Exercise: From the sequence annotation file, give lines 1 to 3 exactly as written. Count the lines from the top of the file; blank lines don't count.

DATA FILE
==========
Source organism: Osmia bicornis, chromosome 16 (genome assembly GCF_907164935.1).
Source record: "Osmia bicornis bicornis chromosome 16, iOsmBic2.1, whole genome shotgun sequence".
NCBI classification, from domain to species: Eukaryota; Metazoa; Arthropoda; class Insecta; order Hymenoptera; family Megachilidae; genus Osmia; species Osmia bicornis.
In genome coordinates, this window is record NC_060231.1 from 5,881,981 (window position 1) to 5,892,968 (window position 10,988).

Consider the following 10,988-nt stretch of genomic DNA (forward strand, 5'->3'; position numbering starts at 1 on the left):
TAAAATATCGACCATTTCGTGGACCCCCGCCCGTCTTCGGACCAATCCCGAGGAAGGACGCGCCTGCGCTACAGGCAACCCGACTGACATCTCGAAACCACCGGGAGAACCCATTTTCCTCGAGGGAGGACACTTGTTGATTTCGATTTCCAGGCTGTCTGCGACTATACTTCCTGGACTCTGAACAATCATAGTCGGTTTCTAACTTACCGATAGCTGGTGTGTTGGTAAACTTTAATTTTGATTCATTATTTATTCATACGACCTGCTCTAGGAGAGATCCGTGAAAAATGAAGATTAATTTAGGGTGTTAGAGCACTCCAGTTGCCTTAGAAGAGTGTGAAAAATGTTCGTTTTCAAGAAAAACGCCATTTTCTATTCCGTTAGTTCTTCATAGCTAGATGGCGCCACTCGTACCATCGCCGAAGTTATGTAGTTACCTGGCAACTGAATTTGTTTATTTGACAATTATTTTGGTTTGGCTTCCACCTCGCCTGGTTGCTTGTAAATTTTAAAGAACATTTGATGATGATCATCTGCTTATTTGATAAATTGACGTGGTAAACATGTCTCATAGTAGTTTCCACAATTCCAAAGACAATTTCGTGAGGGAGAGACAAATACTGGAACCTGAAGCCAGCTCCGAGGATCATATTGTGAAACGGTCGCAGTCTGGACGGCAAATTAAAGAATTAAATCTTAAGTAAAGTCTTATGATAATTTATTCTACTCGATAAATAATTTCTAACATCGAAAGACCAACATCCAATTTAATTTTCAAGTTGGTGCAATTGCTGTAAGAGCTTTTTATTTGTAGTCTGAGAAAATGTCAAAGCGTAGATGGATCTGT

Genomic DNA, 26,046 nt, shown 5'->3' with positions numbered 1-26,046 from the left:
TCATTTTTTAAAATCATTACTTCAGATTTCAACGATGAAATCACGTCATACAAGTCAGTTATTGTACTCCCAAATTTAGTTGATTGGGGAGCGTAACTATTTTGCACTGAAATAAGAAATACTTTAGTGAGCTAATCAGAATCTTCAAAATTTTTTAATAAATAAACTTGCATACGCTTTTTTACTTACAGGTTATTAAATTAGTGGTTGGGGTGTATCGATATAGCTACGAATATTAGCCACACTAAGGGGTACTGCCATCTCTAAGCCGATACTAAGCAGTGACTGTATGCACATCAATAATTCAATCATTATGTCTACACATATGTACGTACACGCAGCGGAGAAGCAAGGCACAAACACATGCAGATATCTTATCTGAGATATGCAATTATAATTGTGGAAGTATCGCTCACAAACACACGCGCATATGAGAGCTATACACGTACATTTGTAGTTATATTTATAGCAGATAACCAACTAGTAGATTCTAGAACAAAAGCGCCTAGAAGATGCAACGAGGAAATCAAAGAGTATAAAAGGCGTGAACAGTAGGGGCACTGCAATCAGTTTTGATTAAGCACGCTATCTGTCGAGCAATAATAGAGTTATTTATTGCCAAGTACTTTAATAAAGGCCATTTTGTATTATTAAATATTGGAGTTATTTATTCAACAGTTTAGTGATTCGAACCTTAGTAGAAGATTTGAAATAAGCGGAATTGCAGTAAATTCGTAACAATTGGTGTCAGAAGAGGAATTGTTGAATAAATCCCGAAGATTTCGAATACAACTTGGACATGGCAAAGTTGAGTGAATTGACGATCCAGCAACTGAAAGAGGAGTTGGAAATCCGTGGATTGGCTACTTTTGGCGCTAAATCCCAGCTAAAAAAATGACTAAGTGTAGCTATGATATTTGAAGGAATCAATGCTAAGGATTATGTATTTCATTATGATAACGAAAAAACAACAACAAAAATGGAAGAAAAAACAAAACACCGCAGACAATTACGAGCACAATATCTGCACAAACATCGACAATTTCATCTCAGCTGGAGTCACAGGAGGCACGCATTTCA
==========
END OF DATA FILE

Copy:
Source organism: Osmia bicornis, chromosome 16 (genome assembly GCF_907164935.1).
Source record: "Osmia bicornis bicornis chromosome 16, iOsmBic2.1, whole genome shotgun sequence".
NCBI classification, from domain to species: Eukaryota; Metazoa; Arthropoda; class Insecta; order Hymenoptera; family Megachilidae; genus Osmia; species Osmia bicornis.